by George Anderson
“I went to Law School to learn Law. I learned how to practice Law after I joined a law practice.” Robert Ballou, a lawyer in the church I serve, said this to show that he understood when I said the same thing about ministry. While I can’t imagine anyone enjoying and appreciating seminary more than I did, I learned the practice of ministry serving in the church under the guidance of other ministers and laypeople who shared wisdom from their disciplines. Because certain aspects of a vocational practice are best learned while immersed in the practice itself, the focus of continuing education right out of seminary should shift from identity to practice, from theory to skills.
For me, much of that practical learning was “on the job” and not at continuing education events because I was blessed with gifted ministers and laypeople who offered me nurture and support. However, many new ministers do not have, and do not know where to find, such a network of support. A shocking number leave the ministry before the fifth anniversary of their ordination.
Bothered by the rough start many have in ministry, I began to notice that most continuing education events for newly ordained ministers carry on the seminary project of focusing on pastoral identity over pastoral practice and do not use parish pastors and laypeople as leaders. The lack of practical education becomes a problem when a congregation expects the ministers they call to already know how to deal with staffing issues, read a budget, raise funds, develop leaders, guide a church in long range planning, and manage competing interests.
Thanks to a fund for theological education, Second Presbyterian Church and Union Presbyterian Seminary have been able to offer one model for how practical skills can be shared in a continuing education setting. The sixth Kittye Susan Trent Symposium for Newly Ordained Ministers was held at Second Presbyterian Church this past March. The symposium is five and a half days that begin with worship and lead to seminars that focus on practice. To enhance peer mentoring, the group is limited to eight participants each year. The schedule includes times for rest and play. Ken McFayden, a Union Presbyterian Seminary professor, and two experienced pastors, Ed McLeod of Raleigh’s First Presbyterian Church and I, guide the symposium and lead some of the seminars. The rest of the seminars are offered by other experienced pastors or laypeople.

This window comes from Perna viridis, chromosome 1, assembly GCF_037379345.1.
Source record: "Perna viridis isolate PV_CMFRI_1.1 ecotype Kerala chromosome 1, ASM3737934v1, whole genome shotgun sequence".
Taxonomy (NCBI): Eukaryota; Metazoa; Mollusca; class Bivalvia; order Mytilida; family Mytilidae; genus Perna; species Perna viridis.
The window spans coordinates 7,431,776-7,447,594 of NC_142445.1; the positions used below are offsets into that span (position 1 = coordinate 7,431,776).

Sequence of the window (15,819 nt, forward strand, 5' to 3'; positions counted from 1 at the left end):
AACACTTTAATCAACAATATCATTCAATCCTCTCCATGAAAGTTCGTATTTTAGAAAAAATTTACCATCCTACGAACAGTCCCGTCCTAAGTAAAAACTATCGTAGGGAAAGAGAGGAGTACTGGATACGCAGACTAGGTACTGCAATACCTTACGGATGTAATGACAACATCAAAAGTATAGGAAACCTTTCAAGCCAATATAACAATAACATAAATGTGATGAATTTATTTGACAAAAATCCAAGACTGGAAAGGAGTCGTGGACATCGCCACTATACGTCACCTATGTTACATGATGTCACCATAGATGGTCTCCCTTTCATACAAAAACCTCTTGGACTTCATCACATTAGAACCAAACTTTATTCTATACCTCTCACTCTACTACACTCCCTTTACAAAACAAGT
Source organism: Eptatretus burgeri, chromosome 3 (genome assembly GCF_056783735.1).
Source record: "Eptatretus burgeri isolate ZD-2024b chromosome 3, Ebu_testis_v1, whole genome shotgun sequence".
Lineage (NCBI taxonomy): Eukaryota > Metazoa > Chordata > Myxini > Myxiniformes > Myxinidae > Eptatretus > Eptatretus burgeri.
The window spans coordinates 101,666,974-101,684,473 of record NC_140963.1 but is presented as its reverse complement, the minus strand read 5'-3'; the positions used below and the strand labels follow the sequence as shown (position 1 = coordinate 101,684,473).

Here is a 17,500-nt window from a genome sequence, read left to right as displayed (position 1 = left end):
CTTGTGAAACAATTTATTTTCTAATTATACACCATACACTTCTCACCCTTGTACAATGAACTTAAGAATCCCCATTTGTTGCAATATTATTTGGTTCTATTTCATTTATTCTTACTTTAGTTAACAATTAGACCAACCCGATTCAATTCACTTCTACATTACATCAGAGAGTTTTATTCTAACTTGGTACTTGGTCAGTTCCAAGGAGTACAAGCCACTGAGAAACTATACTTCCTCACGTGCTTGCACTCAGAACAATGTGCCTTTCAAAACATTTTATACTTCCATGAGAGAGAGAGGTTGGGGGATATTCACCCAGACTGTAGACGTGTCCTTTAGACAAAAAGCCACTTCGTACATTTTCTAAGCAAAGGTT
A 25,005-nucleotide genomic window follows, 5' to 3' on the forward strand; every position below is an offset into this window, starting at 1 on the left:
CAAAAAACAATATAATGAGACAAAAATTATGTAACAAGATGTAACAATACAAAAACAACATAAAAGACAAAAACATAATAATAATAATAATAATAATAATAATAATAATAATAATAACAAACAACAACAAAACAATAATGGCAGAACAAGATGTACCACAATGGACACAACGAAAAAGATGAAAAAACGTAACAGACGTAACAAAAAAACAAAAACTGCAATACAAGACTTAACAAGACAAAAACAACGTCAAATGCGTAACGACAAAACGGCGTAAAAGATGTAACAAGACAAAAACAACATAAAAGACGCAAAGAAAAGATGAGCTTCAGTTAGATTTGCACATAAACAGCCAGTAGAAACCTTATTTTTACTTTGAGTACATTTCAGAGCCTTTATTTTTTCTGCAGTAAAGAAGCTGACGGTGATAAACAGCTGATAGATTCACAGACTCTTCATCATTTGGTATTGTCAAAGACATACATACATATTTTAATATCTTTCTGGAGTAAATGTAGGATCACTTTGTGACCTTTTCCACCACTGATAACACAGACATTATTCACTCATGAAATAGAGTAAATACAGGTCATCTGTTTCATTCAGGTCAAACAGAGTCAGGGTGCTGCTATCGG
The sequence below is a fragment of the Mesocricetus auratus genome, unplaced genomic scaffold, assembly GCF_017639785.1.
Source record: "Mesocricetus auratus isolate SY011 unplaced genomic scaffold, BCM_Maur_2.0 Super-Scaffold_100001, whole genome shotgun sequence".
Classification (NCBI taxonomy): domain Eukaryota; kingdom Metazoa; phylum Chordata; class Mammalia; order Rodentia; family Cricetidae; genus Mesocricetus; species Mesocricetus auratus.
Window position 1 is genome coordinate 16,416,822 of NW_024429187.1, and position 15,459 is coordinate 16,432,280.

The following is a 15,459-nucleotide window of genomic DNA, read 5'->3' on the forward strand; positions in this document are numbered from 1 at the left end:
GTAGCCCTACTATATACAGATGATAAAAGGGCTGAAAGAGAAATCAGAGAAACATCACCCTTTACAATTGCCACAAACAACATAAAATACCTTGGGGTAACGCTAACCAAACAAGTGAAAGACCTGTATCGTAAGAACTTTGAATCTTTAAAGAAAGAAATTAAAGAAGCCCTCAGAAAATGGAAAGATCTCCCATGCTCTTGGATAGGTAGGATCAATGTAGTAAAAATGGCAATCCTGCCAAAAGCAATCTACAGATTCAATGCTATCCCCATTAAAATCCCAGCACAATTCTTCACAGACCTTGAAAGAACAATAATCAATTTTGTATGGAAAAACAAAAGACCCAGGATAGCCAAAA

Imagine a day focused on finances where Ed McLeod talks about effective stewardship; Nancy Gray, president of Hollins University, talks about fund raising; Joe Miller, head of his own construction company and our church treasurer, talks about financial interpretation; Phil Boggs, Church Administrator, talks about budgeting and tracking funds; and, Steven Waskey a financial planner, talks about the minister’s personal finances. Such is one day of the symposium.
“I don’t think a day goes by where I do not reference in some way to something I picked up at the symposium,” says Dean Pogue, a first year participant who calls on various seminar leaders regularly. “The symposium provided some things I didn’t know I needed. Now I know what to look for,” said Caroline Jinkins who participated this year. All the feedback received has been similarly positive and grateful. At the recent NEXT Conference in Charlotte, I ran into many former participants who told me again how much the symposium has meant for their ministries. Because the nurture of new pastors has become a passion of my ministry, hearing these reports makes me deeply thankful for the symposium. My favorite quote was spoken tongue-in-cheek by Rachel Achtemeier Rhodes who last year said to Ed and me, “Thank you for teaching us what we need to know to someday take your jobs.” We laughed, but that is precisely why Ed and I have been doing this. I have heard it said that the church needs my generation to “get out of the way” in order to find what’s next. That’s true, as it is with every generation, but, first, we have some great stuff to pass on.
I am not suggesting that what is done at Second Presbyterian can be exactly replicated. I do suggest that the components which make the symposium such a helpful experience for new ministers can be sought out elsewhere. A sabbatical devoted to studying programs for newly ordained ministers led me to believe that in addition to spiritual disciplines of worship, reflection and prayer, these are the components most needed by new ministers: mentors to emulate, coaches to instruct, trusted peers with whom to share and learn, laypeople who are willing to teach what they know, exposure to “best practices,” and teaching congregations (either where one serves or where one can visit). Not all governing bodies can provide these components, and fewer can provide them well. Also, intangibles such as right leadership, chemistry among participants, quality materials, and accountability need to be in place, or even the best constructed program will bomb. However, ministers on their own or as groups can seek out some or all of these components, and keep after it till what nurtures and sustains is found.
What can be done for new ministers where you serve?